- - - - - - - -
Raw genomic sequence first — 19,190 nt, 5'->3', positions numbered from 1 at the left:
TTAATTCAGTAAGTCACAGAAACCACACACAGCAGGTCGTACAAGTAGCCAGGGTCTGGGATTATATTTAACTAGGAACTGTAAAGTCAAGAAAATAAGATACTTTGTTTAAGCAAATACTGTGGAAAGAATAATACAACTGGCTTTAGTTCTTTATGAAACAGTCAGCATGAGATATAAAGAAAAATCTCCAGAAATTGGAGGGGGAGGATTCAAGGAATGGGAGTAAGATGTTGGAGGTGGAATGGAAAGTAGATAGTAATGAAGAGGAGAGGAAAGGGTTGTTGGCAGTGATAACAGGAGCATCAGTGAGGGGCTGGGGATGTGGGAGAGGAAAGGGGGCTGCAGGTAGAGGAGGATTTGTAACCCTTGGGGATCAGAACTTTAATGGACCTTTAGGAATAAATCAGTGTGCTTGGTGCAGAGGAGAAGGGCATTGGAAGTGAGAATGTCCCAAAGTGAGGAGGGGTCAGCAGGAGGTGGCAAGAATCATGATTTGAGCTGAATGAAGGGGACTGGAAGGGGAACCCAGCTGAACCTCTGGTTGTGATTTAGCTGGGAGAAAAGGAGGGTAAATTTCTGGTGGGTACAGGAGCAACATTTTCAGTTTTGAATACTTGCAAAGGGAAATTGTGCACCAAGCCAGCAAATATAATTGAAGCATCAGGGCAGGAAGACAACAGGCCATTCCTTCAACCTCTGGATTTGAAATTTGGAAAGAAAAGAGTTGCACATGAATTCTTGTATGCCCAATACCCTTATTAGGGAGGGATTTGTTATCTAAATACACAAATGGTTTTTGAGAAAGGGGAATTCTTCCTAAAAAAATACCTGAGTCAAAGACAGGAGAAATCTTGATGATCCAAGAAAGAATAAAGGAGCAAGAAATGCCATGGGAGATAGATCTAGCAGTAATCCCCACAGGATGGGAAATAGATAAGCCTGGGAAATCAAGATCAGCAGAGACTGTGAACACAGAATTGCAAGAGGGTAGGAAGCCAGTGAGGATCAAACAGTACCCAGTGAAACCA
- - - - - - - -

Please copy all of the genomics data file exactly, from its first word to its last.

Raw genomic sequence first — 19,190 nt, 5'->3', positions numbered from 1 at the left:
TTAATTCAGTAAGTCACAGAAACCACACACAGCAGGTCGTACAAGTAGCCAGGGTCTGGGATTATATTTAACTAGGAACTGTAAAGTCAAGAAAATAAGATACTTTGTTTAAGCAAATACTGTGGAAAGAATAATACAACTGGCTTTAGTTCTTTATGAAACAGTCAGCATGAGATATAAAGAAAAATCTCCAGAAATTGGAGGGGGAGGATTCAAGGAATGGGAGTAAGATGTTGGAGGTGGAATGGAAAGTAGATAGTAATGAAGAGGAGAGGAAAGGGTTGTTGGCAGTGATAACAGGAGCATCAGTGAGGGGCTGGGGATGTGGGAGAGGAAAGGGGGCTGCAGGTAGAGGAGGATTTGTAACCCTTGGGGATCAGAACTTTAATGGACCTTTAGGAATAAATCAGTGTGCTTGGTGCAGAGGAGAAGGGCATTGGAAGTGAGAATGTCCCAAAGTGAGGAGGGGTCAGCAGGAGGTGGCAAGAATCATGATTTGAGCTGAATGAAGGGGACTGGAAGGGGAACCCAGCTGAACCTCTGGTTGTGATTTAGCTGGGAGAAAAGGAGGGTAAATTTCTGGTGGGTACAGGAGCAACATTTTCAGTTTTGAATACTTGCAAAGGGAAATTGTGCACCAAGCCAGCAAATATAATTGAAGCATCAGGGCAGGAAGACAACAGGCCATTCCTTCAACCTCTGGATTTGAAATTTGGAAAGAAAAGAGTTGCACATGAATTCTTGTATGCCCAATACCCTTATTAGGGAGGGATTTGTTATCTAAATACACAAATGGTTTTTGAGAAAGGGGAATTCTTCCTAAAAAAATACCTGAGTCAAAGACAGGAGAAATCTTGATGATCCAAGAAAGAATAAAGGAGCAAGAAATGCCATGGGAGATAGATCTAGCAGTAATCCCCACAGGATGGGAAATAGATAAGCCTGGGAAATCAAGATCAGCAGAGACTGTGAACACAGAATTGCAAGAGGGTAGGAAGCCAGTGAGGATCAAACAGTACCCAGTGAAACCA